Visiting all these cemeteries with Christian means spending many hours in places of death and I am faced with the constantly fading memory of the people buried there. Gravestones can break, topple over, they get eroded by rain and ice, and eventually all that is left is a stumble of stone in the lawn. We in a western society might mourn about the loss of information, the loss of knowledge about the man buried under such a stumble. You will never know his name, his whereabouts, we will never learn about his life. From a more eastern point of view this might come next to what is called nirvana, that means reaching a kind and graceful “nothing” is the ultimate goal.

Being in all those Jewish cemeteries I encountered the photographs of the deceased. As in Christian cemeteries people often attach photos of their relatives to the gravestones. And you will find all kinds of photographs: of young men, old woman, of children that died too early, you see photos of young man full of energy, in their best suits, willing to give all this energy to build up a worthwhile socialistic society. You see photos of young woman, good looking, dressed to be attractive. You find carelessly photographed passport portraits. Some photos where obviously made shortly before the death of the photographed. You find woman with worn-out faces, faces that have seen too much labour and worries. Faces of men who saw the failure of a large socialist utopia. Faces obscured by illness and the knowledge of their approaching death.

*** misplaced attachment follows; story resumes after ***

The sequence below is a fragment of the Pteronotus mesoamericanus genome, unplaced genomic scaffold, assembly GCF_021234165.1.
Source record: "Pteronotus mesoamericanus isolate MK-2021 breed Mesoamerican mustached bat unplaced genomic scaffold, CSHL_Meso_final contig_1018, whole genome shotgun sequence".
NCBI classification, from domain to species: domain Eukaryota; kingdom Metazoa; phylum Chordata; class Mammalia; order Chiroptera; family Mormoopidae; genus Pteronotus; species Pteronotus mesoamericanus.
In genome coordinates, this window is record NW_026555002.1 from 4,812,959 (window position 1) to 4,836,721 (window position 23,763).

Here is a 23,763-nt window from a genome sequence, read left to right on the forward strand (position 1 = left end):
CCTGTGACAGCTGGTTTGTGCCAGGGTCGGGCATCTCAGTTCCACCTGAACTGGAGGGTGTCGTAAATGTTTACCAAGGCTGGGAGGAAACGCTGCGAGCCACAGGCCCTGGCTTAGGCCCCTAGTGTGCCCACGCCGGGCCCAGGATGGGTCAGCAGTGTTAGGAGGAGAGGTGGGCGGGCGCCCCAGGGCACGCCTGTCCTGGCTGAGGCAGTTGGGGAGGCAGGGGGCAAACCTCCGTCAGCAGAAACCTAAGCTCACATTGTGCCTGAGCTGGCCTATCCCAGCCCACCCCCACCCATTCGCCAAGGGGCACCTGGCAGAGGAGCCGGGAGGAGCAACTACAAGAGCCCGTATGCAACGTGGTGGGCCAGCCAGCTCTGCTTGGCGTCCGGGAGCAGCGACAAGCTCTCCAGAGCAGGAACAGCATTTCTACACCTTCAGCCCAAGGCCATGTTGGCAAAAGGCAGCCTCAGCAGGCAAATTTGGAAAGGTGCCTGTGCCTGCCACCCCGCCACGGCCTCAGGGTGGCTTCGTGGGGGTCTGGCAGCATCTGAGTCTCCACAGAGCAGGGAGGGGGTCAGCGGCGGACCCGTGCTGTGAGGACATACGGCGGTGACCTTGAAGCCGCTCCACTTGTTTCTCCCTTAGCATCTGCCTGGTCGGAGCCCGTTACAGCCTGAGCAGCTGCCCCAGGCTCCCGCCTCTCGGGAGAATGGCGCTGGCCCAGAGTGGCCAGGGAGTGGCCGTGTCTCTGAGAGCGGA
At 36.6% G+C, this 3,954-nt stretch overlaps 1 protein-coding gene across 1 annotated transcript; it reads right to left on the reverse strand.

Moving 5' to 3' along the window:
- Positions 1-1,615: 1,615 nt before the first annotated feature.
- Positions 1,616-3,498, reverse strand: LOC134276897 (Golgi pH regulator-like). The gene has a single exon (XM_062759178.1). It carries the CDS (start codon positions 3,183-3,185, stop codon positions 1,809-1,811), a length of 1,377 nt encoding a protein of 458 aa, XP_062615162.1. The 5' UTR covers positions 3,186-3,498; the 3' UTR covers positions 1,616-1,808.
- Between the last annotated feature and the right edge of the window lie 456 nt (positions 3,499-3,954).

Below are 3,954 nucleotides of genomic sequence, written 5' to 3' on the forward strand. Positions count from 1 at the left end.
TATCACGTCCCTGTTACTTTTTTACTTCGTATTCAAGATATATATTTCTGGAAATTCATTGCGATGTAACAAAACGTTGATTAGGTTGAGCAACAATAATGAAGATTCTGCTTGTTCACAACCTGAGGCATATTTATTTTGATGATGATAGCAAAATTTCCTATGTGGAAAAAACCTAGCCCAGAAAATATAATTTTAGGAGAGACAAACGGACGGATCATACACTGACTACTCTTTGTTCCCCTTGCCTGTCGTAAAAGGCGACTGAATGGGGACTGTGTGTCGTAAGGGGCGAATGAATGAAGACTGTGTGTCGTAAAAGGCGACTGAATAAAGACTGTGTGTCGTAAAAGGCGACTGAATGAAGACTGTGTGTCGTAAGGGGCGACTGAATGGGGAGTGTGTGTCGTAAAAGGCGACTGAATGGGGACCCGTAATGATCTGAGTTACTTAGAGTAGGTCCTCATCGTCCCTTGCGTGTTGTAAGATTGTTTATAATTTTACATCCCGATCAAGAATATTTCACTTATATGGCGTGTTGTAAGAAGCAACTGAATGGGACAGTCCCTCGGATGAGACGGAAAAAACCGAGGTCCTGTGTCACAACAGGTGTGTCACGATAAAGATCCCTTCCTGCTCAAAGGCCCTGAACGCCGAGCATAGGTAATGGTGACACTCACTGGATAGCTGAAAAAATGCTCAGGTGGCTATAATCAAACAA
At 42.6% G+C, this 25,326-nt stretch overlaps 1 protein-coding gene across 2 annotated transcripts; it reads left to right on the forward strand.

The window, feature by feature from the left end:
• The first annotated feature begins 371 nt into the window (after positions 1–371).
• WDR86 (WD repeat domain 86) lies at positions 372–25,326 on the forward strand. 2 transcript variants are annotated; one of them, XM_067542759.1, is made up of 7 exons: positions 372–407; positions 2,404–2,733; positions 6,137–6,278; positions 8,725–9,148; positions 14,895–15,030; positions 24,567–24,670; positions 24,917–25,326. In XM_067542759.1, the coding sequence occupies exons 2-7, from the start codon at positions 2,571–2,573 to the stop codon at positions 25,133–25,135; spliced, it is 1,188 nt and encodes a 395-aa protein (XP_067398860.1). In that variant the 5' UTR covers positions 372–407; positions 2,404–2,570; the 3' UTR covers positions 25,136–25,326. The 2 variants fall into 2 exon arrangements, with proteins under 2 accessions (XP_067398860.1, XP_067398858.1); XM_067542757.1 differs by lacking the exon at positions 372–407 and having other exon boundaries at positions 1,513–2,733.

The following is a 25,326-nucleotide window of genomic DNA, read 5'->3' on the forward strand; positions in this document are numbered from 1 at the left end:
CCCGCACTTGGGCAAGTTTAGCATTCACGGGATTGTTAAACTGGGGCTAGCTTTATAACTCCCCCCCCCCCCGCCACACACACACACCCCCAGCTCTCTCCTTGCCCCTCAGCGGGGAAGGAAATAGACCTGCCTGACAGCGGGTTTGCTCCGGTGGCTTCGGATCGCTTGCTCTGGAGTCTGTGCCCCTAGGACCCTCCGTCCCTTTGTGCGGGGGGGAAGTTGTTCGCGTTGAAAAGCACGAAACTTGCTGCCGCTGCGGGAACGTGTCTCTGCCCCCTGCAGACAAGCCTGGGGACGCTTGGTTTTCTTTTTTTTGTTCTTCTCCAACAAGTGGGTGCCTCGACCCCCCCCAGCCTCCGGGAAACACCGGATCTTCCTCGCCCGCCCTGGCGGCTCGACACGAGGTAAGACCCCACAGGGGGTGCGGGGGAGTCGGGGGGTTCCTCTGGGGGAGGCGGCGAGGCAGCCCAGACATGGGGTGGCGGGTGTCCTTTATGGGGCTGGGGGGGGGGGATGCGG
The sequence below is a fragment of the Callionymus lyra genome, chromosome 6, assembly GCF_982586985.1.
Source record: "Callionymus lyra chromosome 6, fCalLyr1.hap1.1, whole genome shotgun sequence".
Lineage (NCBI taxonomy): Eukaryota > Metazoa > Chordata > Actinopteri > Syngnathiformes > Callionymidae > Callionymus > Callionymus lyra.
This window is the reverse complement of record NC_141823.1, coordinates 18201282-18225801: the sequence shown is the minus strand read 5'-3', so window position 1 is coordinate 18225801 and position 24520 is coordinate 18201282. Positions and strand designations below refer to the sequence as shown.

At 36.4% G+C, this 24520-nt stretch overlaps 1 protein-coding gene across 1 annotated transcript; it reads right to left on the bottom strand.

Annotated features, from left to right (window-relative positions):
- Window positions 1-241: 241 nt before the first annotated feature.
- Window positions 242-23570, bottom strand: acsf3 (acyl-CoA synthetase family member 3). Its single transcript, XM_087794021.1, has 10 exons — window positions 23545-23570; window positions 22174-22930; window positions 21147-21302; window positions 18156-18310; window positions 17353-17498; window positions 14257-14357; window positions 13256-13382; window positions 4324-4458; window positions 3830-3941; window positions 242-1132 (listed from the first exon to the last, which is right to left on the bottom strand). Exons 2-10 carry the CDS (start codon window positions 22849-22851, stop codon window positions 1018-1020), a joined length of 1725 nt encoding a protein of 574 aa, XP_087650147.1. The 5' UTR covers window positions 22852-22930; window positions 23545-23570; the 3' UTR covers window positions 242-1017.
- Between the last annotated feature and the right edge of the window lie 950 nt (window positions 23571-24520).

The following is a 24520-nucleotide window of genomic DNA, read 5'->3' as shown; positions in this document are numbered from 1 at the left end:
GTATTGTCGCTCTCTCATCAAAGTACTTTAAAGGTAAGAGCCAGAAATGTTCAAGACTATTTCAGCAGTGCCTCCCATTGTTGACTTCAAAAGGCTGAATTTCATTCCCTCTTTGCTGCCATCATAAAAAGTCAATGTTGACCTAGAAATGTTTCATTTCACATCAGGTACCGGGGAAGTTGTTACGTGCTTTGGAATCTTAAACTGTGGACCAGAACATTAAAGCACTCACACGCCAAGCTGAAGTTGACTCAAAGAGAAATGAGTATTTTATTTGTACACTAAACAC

And you see photos in all states of decay. Some of them look like they were made yesterday. Some are faded to white due to a faulty photographic development. Some frames are broken, not all of them over time. Some are destroyed with intent. People often believe that Jews – remember, Jews are always rich and greedy and want to take their riches with them into their graves – hide their gold behind those photographs. So intruders smash the picture with a hammer, only to find nothing behind it. You have to imagine this: You smash a hammer into the last remaining photograph of a deceased man, woman or child and you destroy the last picture of this person. Who is capable of doing so? And besides, it should have gotten around by now that there isn’t anything to find behind those photographs.